Parking for the train stations has always been at a premium, but the Board of Selectmen are taking steps to get residents off the waiting list for permits.

Adminstrative Officer Karl Kilduff told the Darien News that there are about 2,400 on the waiting list for parking permits. However, in an effort to reduce the number of people on the list, the BOS considered a proposal to change 38 voucher spaces into annual permit spaces. The Noroton Heights lot would most likely be the located of the conversion because there was less efficiency in the lot, Kilduff said.

Changing the spaces would result in a deficit in the town's parking fund because voucher parking costs $3 per day and the annual permits costs $345. The resulting loss would equal about $15,000 but wouldn't necessarily require an increase in permit or voucher prices, Kilduff said.

"The amount of lost revenue is relatively small but it would need to be taken from somewhere and that would most likely mean the money would come from the capital projects budget," Kilduff said.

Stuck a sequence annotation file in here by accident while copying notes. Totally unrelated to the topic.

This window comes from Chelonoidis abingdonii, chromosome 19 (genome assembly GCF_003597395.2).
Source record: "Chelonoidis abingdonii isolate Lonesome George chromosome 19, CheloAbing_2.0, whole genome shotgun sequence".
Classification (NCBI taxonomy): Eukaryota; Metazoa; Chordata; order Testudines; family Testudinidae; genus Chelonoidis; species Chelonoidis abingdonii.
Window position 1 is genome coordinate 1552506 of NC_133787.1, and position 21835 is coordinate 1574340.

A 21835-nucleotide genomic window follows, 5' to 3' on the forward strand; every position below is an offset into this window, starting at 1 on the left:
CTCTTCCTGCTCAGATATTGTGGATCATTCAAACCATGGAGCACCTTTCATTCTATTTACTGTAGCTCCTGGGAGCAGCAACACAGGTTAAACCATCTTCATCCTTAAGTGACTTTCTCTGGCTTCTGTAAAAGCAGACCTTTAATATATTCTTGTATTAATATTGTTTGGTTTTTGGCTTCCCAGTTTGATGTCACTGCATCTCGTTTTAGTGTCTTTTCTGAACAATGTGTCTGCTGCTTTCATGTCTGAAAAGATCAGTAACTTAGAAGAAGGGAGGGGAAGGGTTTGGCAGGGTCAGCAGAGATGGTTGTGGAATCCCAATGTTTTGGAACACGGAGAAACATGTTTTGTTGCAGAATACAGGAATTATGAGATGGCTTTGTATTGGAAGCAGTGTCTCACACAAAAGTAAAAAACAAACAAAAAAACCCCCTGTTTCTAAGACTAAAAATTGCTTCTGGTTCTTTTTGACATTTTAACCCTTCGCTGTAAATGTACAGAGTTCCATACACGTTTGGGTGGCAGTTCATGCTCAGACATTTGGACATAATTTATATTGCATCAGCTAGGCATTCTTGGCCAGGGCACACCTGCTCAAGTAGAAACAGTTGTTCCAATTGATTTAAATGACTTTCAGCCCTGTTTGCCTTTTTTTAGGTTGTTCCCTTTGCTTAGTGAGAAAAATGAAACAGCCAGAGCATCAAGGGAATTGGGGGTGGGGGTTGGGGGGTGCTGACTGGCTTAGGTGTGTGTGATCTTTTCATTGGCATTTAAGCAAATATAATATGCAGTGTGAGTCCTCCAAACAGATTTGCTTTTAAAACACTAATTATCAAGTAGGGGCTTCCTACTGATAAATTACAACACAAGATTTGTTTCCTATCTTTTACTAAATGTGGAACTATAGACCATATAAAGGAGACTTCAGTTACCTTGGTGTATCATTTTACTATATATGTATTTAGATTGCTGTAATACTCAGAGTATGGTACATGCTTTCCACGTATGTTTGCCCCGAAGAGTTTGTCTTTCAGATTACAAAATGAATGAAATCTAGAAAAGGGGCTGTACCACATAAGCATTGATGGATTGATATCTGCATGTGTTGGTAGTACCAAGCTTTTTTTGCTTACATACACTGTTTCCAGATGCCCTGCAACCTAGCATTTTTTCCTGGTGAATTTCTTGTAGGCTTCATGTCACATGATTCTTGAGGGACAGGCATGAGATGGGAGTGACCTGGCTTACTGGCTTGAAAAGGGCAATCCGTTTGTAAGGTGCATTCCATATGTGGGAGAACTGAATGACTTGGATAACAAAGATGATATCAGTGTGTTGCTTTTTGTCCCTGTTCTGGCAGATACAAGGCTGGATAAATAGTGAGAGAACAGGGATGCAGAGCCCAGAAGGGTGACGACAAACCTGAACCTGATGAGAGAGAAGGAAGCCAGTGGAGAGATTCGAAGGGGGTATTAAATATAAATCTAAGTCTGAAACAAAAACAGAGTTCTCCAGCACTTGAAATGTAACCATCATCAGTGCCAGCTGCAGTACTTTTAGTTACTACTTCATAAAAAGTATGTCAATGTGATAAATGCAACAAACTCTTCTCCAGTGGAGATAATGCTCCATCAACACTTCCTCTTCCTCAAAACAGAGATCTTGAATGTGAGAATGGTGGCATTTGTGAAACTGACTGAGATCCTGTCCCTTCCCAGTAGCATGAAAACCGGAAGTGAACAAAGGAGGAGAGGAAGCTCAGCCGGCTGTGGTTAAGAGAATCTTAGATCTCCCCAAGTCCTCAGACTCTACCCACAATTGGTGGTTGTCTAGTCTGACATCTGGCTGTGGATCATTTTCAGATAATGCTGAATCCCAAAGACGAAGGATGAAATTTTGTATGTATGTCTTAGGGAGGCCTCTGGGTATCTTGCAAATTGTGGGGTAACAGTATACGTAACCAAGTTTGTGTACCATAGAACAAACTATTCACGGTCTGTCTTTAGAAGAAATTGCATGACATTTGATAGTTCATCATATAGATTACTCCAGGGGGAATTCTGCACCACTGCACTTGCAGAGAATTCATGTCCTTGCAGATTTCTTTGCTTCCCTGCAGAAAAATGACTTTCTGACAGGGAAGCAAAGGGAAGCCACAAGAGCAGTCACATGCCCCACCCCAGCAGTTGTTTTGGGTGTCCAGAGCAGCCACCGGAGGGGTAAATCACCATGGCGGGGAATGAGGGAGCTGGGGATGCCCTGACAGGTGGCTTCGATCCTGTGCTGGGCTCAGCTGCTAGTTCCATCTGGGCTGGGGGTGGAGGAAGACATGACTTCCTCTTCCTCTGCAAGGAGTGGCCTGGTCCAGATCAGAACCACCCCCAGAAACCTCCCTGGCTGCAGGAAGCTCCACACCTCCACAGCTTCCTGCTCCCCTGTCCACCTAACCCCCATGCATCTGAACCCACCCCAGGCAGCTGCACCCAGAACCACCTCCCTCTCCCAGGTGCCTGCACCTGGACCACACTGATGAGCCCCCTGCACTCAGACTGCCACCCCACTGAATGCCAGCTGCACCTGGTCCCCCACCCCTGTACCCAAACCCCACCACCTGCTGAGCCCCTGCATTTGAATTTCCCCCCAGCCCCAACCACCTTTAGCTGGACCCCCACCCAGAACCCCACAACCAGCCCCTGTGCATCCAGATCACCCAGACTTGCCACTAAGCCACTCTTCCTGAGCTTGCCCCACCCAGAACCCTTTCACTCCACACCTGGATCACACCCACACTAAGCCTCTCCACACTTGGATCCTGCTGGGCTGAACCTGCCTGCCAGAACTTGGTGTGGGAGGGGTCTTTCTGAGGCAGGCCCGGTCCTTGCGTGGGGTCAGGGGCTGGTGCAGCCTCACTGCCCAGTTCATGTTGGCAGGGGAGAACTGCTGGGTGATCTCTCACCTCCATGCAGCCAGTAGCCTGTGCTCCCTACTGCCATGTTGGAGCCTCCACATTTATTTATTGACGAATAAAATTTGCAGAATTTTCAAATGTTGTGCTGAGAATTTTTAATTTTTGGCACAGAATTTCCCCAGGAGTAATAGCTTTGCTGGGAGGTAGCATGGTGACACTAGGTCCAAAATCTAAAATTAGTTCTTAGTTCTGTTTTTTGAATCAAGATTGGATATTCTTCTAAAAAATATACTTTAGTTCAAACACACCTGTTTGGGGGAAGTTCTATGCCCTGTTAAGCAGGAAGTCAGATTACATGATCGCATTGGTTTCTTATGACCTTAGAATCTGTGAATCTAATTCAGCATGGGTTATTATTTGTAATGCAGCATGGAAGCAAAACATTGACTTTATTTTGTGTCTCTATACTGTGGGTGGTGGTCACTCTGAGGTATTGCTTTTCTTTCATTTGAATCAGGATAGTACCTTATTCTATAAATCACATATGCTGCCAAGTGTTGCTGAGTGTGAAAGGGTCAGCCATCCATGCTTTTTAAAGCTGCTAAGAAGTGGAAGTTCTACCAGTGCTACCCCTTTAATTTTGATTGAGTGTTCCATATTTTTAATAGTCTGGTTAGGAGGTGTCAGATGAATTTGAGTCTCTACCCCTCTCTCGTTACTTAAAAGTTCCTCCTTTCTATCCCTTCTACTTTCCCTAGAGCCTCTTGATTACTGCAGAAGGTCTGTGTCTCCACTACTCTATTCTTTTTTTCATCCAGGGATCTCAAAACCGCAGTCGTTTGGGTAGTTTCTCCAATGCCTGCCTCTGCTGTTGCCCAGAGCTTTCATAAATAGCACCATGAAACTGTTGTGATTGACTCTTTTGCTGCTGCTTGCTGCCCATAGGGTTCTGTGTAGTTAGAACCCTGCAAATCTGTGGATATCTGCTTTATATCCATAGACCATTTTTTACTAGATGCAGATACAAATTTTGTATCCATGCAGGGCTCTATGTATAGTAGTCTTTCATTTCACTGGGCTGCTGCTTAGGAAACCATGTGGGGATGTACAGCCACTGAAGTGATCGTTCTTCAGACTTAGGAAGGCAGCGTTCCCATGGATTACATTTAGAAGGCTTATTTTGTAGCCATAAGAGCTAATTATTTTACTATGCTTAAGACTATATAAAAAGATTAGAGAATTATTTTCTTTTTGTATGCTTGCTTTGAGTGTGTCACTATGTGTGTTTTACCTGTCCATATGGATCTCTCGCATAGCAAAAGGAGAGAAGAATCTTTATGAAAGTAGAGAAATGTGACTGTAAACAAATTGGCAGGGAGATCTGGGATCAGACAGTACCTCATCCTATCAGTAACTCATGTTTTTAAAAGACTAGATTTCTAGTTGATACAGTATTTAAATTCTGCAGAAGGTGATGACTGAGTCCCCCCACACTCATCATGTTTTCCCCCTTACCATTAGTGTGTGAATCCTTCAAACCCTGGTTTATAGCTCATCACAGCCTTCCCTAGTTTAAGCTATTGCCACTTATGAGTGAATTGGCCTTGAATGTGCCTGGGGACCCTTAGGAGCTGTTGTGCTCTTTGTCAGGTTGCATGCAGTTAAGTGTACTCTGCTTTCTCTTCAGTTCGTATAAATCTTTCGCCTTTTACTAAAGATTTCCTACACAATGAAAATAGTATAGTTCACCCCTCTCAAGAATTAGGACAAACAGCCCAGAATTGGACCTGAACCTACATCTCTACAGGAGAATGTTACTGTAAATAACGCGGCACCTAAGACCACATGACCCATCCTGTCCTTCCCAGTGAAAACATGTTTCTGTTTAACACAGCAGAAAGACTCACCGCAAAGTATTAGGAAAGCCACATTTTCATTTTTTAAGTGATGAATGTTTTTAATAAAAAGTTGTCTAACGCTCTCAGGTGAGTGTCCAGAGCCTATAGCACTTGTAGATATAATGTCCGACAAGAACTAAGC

Democratic Selectman David Bayne told the Darien News the idea for switching some of the voucher parking for annual passes parking came during a discussion about raising the annual permit fees.

"I was asked what kind of changes I would make for the parking," Bayne said. "My guess is that many people who park in the daily voucher lot are also annual commuters."

Bayne said changing the 38 spots near the Depot would most likely not happen but was hopeful the issue could be revisited in the future.

"We might not have enough information about who is using the lot," Bayne said.

However, Bayne said he hoped the public would offer some suggestions for reducing the number of residents waiting to get an annual parking pass.

"We have an obligation to relieve congestion on our wait-list," Bayne said. "Hopefully we'll hear back from the public about what they would like to see done."

For those residents who are still using daily voucher parking and are frustrated with paying over $700 a year in parking, the Post 53 lot offers a cheaper alternative.

"We have incentive parking at the Post 53 lot so that people can pay a reduced rate of about $200 to park there," Bayne said. "We're still not selling out that lot, so there are spaces available. The trade-off is that you have to walk a little further."

If any changes were made, they wouldn't occur until January 2012 because the BOS would need to decide whether increases to voucher and permits needed to be made, Kilduff said.